St. Raphael the Archangel
This holy Archangel, sent by the Almighty to Tobias, himself explained who he was, in the following words: “I am the angel Raphael, one of the seven who stand before the Lord.” Several authors maintain that he is one of those heavenly spirits who constitute the first and highest choir, and are called Seraphim. He is generally called an Archangel like St. Michael and St. Gabriel. Our knowledge of him is taken from the book of Tobias, the substance of which is as follows : Tobias, one of the captive Jews at Ninive, a good and faithful servant of God, when old and blind, remembered that he had lent a sum of money to a relative named Gabelus, living in the city of Rages, in Media, and wished to send his son, the young Tobias, to collect it. But unwilling to send him alone, he bade him go and seek a travelling companion to bring him safely to the place of his destination and back again. Hardly had the youth gone into the streets of Ninive, where he lived, to seek one, when he saw a beautiful young man standing girded as if ready to set out on a journey. This youth, as will be seen, was St. Raphael. Tobias asked him who he was and if he knew the road to Rages. Raphael answered that he was the son of the great Ananias, and knew well the way to Rages, and had made his abode with Gabelus, an inhabitant of that city. Tobias rejoiced and told it to his parents, who called the youth before them, and asked him whether he would conduct their son to Rages and back again for fair wages. Raphael consented, promising to do as they desired.
The two youths then set out on their journey. After the first day’s march, Tobias rested on the bank of the river Tigris, and when he went to wash his feet in this river, an immense fish came suddenly up to devour him. When he called to his companion for help, Raphael told him to seize the fish courageously and draw him to land. Tobias did so ; after which Raphael told him to open the fish, take out the entrails, and keep the heart, liver and gall, as useful medicines. They continued their journey, and took lodgings in the house of Raguel, who was of the same tribe as Tobias and who had an only daughter, named Sara, whom Raphael advised Tobias to take to wife. Tobias feared to do this, as he had heard that Sara had already been given in marriage to seven husbands, all of whom had been killed by the devil. Raphael, however, said: “Hear me, and I will tell thee who they are, over whom the devil can prevail. It is they who in such manner receive matrimony, as to shut out God from their heart and mind.”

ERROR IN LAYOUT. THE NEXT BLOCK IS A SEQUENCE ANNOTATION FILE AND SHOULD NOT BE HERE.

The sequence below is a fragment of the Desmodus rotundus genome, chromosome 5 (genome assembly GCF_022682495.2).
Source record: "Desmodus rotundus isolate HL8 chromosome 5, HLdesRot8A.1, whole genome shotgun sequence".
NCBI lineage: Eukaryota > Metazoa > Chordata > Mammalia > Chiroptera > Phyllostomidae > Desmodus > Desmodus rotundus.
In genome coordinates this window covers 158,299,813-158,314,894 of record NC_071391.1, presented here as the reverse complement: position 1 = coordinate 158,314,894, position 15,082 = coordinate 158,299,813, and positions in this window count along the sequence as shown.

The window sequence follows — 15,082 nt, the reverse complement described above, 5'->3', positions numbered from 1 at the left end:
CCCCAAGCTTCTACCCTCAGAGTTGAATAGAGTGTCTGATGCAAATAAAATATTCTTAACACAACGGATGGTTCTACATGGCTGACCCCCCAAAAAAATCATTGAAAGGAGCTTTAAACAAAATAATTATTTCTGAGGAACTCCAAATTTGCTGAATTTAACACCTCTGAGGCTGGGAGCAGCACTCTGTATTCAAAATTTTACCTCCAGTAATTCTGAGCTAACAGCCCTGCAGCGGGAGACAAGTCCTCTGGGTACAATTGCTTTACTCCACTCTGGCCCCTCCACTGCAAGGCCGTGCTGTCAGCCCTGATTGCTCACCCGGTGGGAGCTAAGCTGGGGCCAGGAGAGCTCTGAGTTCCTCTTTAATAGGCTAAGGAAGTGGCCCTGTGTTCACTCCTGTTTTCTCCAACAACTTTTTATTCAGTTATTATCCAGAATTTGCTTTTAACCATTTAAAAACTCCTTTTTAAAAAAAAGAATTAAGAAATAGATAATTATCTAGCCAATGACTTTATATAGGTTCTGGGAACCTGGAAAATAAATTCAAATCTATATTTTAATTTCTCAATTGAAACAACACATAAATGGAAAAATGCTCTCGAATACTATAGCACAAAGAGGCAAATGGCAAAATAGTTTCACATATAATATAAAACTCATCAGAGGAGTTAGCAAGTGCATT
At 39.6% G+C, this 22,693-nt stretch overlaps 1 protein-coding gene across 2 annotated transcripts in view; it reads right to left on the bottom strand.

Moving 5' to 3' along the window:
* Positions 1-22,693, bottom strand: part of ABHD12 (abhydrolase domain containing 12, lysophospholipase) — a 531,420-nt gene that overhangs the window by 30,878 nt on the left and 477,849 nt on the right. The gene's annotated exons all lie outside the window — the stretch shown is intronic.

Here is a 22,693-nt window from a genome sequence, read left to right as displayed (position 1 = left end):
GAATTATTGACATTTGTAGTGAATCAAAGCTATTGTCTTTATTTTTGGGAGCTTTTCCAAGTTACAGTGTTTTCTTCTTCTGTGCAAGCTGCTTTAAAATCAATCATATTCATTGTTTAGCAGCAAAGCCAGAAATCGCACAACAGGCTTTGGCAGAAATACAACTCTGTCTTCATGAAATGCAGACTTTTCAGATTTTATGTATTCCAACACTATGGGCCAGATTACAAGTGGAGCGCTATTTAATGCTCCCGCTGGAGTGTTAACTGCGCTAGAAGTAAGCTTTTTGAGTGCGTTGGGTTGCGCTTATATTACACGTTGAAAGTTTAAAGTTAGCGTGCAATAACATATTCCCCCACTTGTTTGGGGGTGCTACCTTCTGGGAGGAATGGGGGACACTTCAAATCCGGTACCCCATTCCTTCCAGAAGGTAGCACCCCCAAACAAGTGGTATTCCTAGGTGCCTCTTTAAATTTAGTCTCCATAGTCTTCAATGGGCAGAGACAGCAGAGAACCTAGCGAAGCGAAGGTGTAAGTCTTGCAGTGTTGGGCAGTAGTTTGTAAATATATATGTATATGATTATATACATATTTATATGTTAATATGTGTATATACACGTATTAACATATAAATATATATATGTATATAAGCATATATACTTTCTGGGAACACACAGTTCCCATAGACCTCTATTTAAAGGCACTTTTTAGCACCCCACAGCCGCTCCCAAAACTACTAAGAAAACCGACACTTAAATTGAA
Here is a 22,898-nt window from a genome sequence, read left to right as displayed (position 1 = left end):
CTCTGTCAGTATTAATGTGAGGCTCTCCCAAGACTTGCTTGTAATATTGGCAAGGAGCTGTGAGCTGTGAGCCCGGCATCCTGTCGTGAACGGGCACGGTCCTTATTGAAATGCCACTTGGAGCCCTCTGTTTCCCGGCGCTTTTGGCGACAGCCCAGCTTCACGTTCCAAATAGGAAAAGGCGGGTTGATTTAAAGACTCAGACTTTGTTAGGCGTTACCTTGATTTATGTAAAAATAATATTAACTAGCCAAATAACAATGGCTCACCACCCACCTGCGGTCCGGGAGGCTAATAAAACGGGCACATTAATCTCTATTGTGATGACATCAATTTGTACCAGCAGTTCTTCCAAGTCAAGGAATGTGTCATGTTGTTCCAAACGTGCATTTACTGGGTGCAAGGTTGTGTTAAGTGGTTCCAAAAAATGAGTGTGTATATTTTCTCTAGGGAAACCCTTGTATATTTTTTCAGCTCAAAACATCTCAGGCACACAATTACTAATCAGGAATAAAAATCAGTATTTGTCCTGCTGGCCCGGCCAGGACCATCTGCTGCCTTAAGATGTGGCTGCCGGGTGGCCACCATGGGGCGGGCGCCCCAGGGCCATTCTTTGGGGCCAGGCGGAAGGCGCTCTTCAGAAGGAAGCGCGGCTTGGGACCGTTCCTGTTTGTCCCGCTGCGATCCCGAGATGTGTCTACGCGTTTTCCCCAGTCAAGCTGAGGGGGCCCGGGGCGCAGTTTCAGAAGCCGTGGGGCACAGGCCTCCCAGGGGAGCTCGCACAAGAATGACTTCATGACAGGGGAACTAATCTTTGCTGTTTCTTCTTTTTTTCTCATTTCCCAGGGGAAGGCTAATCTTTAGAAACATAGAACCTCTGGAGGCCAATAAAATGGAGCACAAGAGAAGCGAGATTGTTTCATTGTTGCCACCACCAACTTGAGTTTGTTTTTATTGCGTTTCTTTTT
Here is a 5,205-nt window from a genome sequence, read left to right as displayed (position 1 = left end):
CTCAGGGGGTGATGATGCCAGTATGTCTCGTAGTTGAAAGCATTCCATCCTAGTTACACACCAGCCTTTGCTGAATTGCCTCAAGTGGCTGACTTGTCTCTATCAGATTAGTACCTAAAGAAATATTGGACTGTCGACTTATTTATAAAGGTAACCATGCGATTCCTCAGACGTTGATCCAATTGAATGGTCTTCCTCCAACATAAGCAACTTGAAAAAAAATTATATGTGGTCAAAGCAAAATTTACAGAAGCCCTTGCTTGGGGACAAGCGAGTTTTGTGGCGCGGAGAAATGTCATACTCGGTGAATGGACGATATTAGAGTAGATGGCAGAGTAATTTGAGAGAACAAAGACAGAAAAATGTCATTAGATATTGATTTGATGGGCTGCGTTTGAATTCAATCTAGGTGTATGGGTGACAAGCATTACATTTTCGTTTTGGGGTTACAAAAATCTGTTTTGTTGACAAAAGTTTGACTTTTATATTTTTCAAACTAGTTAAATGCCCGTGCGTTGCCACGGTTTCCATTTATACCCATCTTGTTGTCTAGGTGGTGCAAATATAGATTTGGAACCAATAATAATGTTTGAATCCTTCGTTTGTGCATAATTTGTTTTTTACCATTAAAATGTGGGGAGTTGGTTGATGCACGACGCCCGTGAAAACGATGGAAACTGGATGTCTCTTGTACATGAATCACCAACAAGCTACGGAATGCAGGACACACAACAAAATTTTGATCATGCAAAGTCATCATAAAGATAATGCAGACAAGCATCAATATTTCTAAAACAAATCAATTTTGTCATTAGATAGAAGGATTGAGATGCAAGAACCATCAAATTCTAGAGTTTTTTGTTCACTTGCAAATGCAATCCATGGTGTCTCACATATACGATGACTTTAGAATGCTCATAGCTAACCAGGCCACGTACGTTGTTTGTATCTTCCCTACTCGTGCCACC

Tobias exactly followed the directions of his holy companion, and remained unharmed. From how many evils would persons about to be married be saved if they had first received and followed suitable instructions from their pastors who, in regard to them, take the place of Raphael, advising them what they should do in order to enter the state of holy matrimony properly prepared. They should purify their heart by a good general confession and be married, not like heathens in the darkness of night, but at mass receiving the blessing of the priest at the altar. After marriage they should live as becomes the marriage state, faithfully fulfilling the admonition of St. Paul, sanctifying each other and taking care that their children shall become without delay children of God through baptism. Indeed how much displeased must be the guardian Angels of new-born children at seeing them, through the neglect of their parents to have them baptized in time, left in the power of the devil, in original sin and in danger of eternal perdition. While Tobias remained at the house of Raguel, his heavenly companion went to Rages, demanded and received without any hesitation, the borrowed money from Gabelus, returned to Raguel and having made a short stay there, accompanied Tobias back to his home at Ninive.
Anna, Tobias’ mother, had meanwhile, grieved very much at the long absence of her son. She daily went to a high mountain and looked into the distance, to see whether her son was coming; and when, on the day of his return, she saw him from afar, she ran to her husband and informed him of his son’s coming. Being blind, Tobias gave his hand to a servant and went to meet his son, as also did Anna. Both fell on his neck, kissed him and wept for joy. Having all entered their house, they adored the Almighty and gave due thanks to Him for the happy issue of the journey. Tobias, the son, then took some of the gall of the fish, and anointed his father’s eyes, as the Angel Raphael had told him to do before they had reached the house; and immediately the blind father recovered his sight. Indescribably great was the joy of the father, the mother, the whole household and neighbor hood. Having given humble thanks to God for this new grace, Tobias told his parents how many benefits he had received from his travelling companion. “He conducted me and brought me safe back again,” said he; “he received the money from Gabelus, he caused me to obtain my wife, and he chased from her the evil spirits and gave joy to her parents. Myself he delivered from being devoured by the fish; thee also, father hath he made to see the light of heaven, and we are filled with all good things through him. What can we give him sufficient for all these?”